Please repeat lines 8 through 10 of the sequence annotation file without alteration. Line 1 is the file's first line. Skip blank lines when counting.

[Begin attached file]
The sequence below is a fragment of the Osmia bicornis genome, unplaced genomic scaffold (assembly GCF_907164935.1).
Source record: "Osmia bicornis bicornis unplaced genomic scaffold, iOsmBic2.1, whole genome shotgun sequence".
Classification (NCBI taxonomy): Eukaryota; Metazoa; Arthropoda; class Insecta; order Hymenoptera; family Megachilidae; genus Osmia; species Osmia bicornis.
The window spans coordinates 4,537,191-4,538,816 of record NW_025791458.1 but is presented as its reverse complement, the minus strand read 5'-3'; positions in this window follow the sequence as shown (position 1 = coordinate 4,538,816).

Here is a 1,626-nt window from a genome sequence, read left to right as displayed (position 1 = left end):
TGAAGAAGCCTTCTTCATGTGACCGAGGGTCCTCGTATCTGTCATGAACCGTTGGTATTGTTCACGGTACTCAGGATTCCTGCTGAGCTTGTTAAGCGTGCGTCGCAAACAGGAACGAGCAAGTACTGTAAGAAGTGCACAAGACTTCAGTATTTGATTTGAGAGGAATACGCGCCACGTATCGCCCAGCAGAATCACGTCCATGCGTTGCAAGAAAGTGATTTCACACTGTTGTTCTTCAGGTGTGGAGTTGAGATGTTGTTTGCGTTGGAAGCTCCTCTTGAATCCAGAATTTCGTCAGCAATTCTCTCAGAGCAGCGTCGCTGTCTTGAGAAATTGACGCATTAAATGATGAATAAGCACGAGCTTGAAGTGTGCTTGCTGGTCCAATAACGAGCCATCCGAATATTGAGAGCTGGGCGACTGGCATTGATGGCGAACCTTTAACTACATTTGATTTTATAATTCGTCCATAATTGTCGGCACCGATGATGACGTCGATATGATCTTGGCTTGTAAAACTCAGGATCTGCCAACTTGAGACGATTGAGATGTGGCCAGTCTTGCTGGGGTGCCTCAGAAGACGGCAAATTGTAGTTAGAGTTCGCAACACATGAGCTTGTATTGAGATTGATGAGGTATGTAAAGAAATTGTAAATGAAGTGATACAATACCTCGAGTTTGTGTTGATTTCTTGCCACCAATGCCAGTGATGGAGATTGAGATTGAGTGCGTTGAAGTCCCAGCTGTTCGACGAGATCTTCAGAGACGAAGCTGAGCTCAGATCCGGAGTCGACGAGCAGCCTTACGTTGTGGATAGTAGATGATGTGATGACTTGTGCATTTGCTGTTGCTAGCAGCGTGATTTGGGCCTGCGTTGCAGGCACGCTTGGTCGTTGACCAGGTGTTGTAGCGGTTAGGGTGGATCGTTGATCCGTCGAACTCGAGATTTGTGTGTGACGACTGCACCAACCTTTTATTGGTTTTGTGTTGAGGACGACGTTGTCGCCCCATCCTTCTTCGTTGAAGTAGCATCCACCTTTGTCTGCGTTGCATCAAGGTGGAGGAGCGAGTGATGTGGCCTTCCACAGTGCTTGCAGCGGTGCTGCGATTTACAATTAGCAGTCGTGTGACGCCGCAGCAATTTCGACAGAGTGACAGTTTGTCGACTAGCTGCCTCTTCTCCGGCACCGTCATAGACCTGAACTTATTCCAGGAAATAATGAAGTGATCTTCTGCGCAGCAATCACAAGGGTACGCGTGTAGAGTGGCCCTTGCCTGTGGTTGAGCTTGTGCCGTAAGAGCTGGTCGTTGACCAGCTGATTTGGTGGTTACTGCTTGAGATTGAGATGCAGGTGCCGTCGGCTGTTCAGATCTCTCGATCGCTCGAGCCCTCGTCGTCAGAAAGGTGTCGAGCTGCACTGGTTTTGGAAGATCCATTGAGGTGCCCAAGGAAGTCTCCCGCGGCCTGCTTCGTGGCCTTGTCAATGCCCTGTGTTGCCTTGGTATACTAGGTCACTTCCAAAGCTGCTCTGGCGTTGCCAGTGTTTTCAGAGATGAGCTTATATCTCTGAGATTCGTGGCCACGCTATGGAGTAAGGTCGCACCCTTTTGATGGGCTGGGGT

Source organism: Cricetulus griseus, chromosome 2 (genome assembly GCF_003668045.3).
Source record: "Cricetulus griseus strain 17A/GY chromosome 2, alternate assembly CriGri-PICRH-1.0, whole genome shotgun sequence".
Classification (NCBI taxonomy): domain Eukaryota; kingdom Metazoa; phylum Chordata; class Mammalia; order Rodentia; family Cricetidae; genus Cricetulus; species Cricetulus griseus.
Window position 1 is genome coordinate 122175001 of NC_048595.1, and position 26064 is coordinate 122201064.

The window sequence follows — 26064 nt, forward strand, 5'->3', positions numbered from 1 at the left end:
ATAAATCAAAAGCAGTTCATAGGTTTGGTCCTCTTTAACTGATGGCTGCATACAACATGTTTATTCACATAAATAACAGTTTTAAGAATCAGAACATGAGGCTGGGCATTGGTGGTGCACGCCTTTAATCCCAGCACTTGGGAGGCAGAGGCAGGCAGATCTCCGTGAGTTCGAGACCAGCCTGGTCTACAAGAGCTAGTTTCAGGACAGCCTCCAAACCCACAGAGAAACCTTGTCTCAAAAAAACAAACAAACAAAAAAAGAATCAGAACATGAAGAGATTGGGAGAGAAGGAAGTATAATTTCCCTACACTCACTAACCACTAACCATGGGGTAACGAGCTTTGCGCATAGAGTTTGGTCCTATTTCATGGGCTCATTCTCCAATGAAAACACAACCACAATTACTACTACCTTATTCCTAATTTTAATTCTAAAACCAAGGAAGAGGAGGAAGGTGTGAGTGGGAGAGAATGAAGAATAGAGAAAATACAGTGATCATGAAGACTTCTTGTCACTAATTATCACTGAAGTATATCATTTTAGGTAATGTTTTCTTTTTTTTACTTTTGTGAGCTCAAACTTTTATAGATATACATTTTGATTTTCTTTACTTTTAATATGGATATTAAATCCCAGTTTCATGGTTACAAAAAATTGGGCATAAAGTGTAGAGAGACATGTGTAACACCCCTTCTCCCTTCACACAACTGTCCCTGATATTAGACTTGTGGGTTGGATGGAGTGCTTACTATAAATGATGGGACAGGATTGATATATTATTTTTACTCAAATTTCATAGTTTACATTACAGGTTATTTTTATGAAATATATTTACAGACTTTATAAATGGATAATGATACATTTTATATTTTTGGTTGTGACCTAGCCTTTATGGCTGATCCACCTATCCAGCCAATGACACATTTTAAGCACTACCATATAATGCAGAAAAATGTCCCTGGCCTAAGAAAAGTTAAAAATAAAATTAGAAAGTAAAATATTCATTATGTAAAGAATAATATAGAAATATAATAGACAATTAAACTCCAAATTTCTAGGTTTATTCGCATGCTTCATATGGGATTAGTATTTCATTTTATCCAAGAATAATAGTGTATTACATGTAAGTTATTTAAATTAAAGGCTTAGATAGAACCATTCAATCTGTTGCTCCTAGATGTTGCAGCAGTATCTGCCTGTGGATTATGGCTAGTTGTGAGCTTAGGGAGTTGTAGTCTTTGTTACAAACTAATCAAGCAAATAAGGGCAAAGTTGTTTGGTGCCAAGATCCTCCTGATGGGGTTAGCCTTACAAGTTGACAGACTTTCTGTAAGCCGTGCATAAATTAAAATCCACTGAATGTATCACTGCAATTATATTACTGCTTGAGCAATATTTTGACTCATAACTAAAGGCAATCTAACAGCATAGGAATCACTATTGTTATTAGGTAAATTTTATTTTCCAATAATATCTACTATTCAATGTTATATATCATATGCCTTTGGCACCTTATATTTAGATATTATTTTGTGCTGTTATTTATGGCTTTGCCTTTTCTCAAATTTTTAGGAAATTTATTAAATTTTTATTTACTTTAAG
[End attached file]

Source record: "Cricetulus griseus strain 17A/GY chromosome 2, alternate assembly CriGri-PICRH-1.0, whole genome shotgun sequence".
Classification (NCBI taxonomy): domain Eukaryota; kingdom Metazoa; phylum Chordata; class Mammalia; order Rodentia; family Cricetidae; genus Cricetulus; species Cricetulus griseus.
Window position 1 is genome coordinate 122175001 of NC_048595.1, and position 26064 is coordinate 122201064.